The top-level menu is usually displayed on most pages of the site. It is, for many users, the starting point to browse your products. As a result, it should be:
- informative: it should give a good overview of the types of products you sell
- easy to read and use: users will only spend a few seconds on it before their next click.
- visible but not intrusive: users should clearly see that a main menu is there if they want to use it, but it shouldn’t distract them from the rest.
What to display?
Before making any decision on how to display the menu, you should concentrate on the information you want to display. You might not need to display everything, especially if you have a large amount of products. If you display to many categories and sub-categories, the menu will become confusing for the users and might put them off browsing your site.
The questions you need to answer are:
- what are the users expecting?
- what are the users looking for when they come to your site?
- what is the most logical display (for the users, not for the site owner)?
- what are your competitors doing?
It is sometimes useful to have someone who is not so familiar with all the products to have a try at sorting them. See what makes sense for the typical user.
The e-commerce site we’ve just finished has over 1,000 products and many categories, sub-categories and facets to sort it all. I was convinced, from the beginning, that not everything belonged in the top-level menu. But the client wasn’t. Their main worry was that if not all sub-categories were displayed, then some products would never show up when users browse the site. So I took my pen, paper and spreadsheet and tried to make sense of their product database. Quickly, 3 types of sub-categories appeared: all-year-round popular, seasonal and specialist. I drew up a proposal, explaining in detail the rationale behind it and adding bits of market research. In the end, they agreed to:
- display only 12 sub-categories in each category of top-level menu
- include specialist sub-categories only when they are featured for marketing purposes
- include seasonal sub-categories for short periods of time and rotate them
- include all all-year-round popular sub-categories
It didn’t take much to convince them that this structure was more efficient and user-friendly. They just couldn’t imagine how it would work until they actually saw it.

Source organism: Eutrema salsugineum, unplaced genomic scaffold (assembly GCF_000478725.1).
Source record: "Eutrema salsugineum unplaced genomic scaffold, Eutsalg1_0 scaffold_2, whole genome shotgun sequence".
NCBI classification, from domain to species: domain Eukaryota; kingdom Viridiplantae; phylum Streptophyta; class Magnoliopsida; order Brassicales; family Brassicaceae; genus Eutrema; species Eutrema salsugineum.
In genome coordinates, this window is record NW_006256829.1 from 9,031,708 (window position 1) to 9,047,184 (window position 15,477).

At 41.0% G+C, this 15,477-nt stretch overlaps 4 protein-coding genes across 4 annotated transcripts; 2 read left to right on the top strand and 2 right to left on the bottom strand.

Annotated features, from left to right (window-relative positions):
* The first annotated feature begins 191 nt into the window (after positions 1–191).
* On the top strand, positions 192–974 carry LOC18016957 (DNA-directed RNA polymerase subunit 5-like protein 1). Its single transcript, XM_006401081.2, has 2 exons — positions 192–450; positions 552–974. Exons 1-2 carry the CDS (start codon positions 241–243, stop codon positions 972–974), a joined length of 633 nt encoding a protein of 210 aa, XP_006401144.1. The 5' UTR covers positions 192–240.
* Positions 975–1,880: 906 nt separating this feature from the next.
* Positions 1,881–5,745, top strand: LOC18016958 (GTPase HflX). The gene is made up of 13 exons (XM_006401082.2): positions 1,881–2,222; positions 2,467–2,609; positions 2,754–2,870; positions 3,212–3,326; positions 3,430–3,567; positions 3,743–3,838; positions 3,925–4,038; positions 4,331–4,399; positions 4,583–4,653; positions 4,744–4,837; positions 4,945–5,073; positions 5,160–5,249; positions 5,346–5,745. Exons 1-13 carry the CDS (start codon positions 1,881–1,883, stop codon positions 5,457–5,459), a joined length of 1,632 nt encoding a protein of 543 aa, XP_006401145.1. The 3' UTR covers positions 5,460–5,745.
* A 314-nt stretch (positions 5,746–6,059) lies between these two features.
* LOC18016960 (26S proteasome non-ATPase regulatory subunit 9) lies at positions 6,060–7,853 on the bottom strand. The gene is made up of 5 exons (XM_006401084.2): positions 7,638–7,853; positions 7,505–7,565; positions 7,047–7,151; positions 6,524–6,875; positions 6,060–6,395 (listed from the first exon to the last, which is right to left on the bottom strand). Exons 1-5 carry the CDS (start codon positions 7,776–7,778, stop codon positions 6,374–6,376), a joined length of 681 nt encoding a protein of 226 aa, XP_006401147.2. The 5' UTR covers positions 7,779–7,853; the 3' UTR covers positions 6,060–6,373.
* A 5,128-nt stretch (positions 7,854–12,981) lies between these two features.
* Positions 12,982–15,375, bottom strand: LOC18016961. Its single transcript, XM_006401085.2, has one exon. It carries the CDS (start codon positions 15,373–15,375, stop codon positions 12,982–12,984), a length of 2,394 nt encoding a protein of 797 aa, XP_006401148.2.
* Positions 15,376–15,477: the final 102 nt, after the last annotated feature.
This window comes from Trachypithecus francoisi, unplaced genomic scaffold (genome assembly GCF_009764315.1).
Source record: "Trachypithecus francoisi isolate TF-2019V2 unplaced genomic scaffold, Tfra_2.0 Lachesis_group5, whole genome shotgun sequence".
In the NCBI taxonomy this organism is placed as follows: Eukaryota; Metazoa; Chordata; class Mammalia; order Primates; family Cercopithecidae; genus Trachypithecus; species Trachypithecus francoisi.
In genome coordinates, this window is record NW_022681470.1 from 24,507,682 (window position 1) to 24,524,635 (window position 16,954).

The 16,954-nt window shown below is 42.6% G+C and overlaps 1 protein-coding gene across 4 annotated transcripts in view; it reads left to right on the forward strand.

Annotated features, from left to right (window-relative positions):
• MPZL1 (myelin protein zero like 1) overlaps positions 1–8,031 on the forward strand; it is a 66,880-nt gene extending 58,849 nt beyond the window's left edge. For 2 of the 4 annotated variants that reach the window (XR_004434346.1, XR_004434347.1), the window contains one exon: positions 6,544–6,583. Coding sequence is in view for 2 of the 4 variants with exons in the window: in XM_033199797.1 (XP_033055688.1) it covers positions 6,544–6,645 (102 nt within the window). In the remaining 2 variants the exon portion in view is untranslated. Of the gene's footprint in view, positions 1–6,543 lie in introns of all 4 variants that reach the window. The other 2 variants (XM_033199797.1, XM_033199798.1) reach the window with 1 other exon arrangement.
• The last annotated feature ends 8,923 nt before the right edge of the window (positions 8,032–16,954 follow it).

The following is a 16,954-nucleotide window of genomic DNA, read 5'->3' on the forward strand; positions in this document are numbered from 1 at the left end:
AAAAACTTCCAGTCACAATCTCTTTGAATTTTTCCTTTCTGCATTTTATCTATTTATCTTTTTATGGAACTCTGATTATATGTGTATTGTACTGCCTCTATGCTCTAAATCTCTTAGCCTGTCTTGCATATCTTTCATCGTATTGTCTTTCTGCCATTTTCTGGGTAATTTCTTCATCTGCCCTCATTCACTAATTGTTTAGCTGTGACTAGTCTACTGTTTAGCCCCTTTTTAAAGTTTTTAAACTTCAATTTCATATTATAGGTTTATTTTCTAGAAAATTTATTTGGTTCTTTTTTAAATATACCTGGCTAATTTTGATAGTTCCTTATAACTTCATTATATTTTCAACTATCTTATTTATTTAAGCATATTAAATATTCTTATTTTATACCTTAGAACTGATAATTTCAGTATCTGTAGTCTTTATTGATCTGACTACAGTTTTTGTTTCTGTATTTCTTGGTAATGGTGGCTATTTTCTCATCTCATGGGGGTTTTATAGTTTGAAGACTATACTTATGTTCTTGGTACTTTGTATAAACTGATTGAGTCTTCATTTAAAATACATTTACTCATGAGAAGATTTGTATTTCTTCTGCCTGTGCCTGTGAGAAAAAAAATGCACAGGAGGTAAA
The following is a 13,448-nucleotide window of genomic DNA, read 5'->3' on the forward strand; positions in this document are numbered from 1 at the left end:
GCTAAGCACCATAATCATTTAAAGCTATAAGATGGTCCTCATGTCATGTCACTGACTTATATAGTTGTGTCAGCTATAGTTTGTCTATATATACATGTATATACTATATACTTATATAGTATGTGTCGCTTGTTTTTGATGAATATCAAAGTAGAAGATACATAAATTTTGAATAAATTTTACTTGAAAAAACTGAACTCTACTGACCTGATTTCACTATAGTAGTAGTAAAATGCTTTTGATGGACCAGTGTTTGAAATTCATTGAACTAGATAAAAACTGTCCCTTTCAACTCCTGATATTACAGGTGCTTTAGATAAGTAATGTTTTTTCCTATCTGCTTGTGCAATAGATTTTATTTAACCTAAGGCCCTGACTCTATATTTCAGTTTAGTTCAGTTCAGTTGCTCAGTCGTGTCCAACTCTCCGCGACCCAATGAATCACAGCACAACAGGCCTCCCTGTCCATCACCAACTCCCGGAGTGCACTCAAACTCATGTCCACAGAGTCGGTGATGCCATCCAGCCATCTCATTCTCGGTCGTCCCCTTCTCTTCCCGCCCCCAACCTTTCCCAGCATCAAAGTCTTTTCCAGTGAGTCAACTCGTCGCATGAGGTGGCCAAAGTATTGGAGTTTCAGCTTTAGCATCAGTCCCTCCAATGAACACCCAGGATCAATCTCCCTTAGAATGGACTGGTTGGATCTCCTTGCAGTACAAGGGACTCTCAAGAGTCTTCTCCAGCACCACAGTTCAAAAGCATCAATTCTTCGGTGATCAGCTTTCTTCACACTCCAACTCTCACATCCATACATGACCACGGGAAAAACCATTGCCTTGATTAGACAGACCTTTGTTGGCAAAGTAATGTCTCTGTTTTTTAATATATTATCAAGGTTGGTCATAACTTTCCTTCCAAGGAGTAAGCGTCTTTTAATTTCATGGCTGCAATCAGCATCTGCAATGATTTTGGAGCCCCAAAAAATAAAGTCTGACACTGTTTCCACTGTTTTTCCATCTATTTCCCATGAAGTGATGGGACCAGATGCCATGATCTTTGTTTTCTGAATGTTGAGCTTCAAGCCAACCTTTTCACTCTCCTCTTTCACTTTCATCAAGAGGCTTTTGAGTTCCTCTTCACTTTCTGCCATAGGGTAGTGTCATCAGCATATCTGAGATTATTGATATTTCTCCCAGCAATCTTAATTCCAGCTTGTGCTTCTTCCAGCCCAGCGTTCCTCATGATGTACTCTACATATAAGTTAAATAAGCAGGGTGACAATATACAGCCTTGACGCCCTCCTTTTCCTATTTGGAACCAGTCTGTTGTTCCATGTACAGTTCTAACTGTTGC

How to display?
Let’s have a look at a few different examples:
Marks & Spencer – They have a big fat menu that works well. Given the amount of products they have, you would expect such a menu from them. There are a lot of categories and sub-categories but it doesn’t feel overwhelming. It’s actually clear and very easy to navigate. An example that fat menus work when neatly done.
Vertbaudet – A fat menu with a picture to make it easier to the eye and 3 featured sub-categories on the right-hand side.
Zoom Office Chairs – Unusual position on the left column. The pictures immediately tell you whether the category contains the type of chairs you’re looking for.
Liberty – A skinny menu with no more than 12/15 sub-categories. Simple, effective and user-friendly.
Smartcard Store – A B2B e-commerce so it just made sense to allow users to browse by brands as easily as product ranges. They also wanted FAQs, technical sheets and other important information to be easily available, hence the third ‘Help & support’ tab.
These 5 different examples show that the main menu of an e-commerce site can be informative, user-friendly and aesthetically pleasing. It just needs to be adapted to your business and your target audience.
Should you remember only one thing…
…let it be this: always put your target users at the centre of any decision. Find out what makes sense for them and keep their needs and expectations in mind when building your menus. Should you try and remember something else, then it would be to discuss the site’s structure and organisation right from the start, before you even start the build.